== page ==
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From the Smiling Buddha to Shakti

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Geography lesson class 8 : We are learning about the different climatic regions of India and  Mrs.Karat intones .” the Thar Desert is an arid wasteland also known as The Great Indian Desert. It also forms a natural boundary between India and Pakistan, ” and thwack a piece of chalk falls on Baldie’s desk as Mrs. Karat catches him napping.  This piece of information which was of no importance to us 14 year olds,  remained dormant in my head after the Board Examination a year later. It only surfaced in 1998 when India conducted its first nuclear weapon’s test in Pokhran. Since then this tiny city on the outskirts of Jaisalmer has remianed in my mind as a symbol of India’s determination to prove to the world that it was now a power to reckon with.

What  thrilled me the most was that the  US satellite tracking all movements,  missed it! And India joined the other nuclear nations atom for atom with its successful mission code named Shakti.

But the journey from the Smiling Buddha to Shakti was not always easy.

From the Smiling Buddha to Shakti

Not many people would remember that it was as early as 1945, that India actually embarked on its nuclear program. And if today we have joined the elite Nuclear Club, it is thanks to the vision of Dr. Homi Bhabha. However, the first nuclear test was a long time coming and it was only after the brief Indo Chinese war in 1962, that the program received a boost. In 1974, India first detonated its ‘peaceful’nuclear bomb in an operation code named  the Smiling Buddha.

The program then lay in limbo for many years till the spectre of CTBT reared its ugly head and India realised that it had very little time to show the world that they could match it atom for atom. Another factor that pushed them was the fact that neighbouring Pakistan had its own nuclear program blessed by none other than the US of A.

So it was that early one afternoon, at 15:45 hours, on May 13, 1998, India successfully conducted a series of underground nuclear tests with five bombs in Pokhran, Rajasthan. India’s defining moment had come!

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Today this story is brought to our screens and the collective Indian consciousness in the film PARMANU.

Do we need nuclear weapons?

Once upon a time, on a clear day, I could  see in the distance, the nuclear reactors at Trombay . The sight of them inspired  feelings of both fear and awe. Some days I feel  proud  but on other days, I feel sad that this power that has the ability to destroy, is in the hands of us Indians who claim to be peace-loving and tolerant.

The horrific power of destruction was showcased to the world in the last stages of World War 2. In fact, it was the bombing of the two Japanese cities Hiroshima & Nagasaki that brought this war to a close. It is estimated that 129,000 people ( most of them civilians) were killed in this bombing.  Perhaps more people have died since, in wars using less destructive weapons.  But still, the horror of Nagaskai and Hiroshima remain so embeded in the collective human memory that the mere word Atom Bomb strikes fear in the minds of everyone who hears it.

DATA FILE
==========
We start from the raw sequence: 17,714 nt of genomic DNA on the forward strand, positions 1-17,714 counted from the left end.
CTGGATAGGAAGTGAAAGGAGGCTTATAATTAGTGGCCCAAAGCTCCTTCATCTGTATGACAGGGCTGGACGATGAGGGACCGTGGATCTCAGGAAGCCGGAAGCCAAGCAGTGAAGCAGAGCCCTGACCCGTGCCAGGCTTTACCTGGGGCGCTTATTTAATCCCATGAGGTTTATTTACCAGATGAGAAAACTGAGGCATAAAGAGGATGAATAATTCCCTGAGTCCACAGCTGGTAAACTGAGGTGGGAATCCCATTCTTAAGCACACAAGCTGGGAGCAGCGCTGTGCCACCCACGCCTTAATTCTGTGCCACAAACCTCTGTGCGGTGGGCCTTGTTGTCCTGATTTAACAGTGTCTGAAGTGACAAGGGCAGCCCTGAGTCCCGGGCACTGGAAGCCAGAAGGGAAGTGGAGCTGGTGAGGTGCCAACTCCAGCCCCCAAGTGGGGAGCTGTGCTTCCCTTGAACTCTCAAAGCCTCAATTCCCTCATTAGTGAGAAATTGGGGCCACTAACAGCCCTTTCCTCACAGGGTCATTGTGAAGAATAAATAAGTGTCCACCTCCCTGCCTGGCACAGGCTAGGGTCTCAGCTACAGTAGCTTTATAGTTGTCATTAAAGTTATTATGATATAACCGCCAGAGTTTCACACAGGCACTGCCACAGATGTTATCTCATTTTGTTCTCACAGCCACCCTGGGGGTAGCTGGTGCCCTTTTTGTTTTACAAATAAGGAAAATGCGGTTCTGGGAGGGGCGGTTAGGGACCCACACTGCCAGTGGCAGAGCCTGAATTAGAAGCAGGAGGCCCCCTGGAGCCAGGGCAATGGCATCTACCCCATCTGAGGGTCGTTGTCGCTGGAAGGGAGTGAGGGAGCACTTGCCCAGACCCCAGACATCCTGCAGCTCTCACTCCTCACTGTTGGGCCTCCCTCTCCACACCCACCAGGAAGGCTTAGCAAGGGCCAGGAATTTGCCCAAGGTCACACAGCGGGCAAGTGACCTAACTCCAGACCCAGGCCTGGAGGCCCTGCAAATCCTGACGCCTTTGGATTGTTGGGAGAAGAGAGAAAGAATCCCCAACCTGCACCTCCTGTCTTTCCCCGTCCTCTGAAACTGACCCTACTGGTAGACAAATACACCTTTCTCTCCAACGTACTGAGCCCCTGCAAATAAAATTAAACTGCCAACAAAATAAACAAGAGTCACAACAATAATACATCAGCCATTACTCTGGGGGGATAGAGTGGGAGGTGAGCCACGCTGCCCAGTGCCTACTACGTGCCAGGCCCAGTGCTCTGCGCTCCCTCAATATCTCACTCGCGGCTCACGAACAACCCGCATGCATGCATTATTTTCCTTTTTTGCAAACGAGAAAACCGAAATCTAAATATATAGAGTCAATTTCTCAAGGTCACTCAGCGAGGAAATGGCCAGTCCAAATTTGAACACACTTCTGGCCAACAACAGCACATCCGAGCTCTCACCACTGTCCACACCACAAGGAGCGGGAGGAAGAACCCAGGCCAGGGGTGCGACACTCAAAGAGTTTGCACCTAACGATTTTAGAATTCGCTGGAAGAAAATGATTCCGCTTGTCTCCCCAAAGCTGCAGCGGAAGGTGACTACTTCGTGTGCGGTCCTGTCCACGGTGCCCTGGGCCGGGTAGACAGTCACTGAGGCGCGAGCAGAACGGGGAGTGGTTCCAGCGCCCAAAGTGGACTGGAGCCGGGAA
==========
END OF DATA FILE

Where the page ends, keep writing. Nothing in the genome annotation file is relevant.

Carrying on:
Thought the war was brought to an end by the bombs, does using such a force actually justify its use? Did the US regret its decision to go ahead with Project Manhattan ?

Definitely,Col. Paul Tibbets Jr., the pilot who flew Enola Gay didn’t feel any regret when  he saw the mushroom cloud created when he discharged Little Boy, on 6th August 1945. Nor did Maj. Charles Sweeney who flew Bockscar three days later feel any regret when he discharged Fat Man.

The destruction after Hiroshima was dramatic :

Of thousands of others, nearer the centre of the explosion, there was no trace. They vanished. The theory in Hiroshima is that the atomic heat was so great that they burned instantly to ashes – except that there were no ashes. Wilfred Burchett

The destruction at Nagasaki was slightly less so because of the hills that surrounded it. But the destruction they caused continued for generations with deformities in successive generations.

Nnuclear bombs are really quite scary.

And considering the fact that the detonation of these bombs did not deter wars, are atom bombs even necessary?  Wouldn’t it make more sense to use nuclear energy for peaceful purposes like generation of power for industrial/commercial use, treatment of diseases like cancer, food security and environmental protection?

Why would a country like India that is strapped for financial resources spend a large amount of money on developing the nuclear bomb? What difference does it make to the man on the street if India can repel an invasion merely by the fact that it possesses nuclear capability?

But to paraphrase a Hindi phrase ( Jiska danda uski bhains)   he who wields the stick, owns the buffalo .

Hence it is important that India has the capacity to protect itself with that shield of ultimate horror – the atom bomb.

Jai Hind.

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Author: Bellybytes

Proud Mumbai gal who always sees the humour in life. The mum who made banana fritters when all the other mums made cupcakes.

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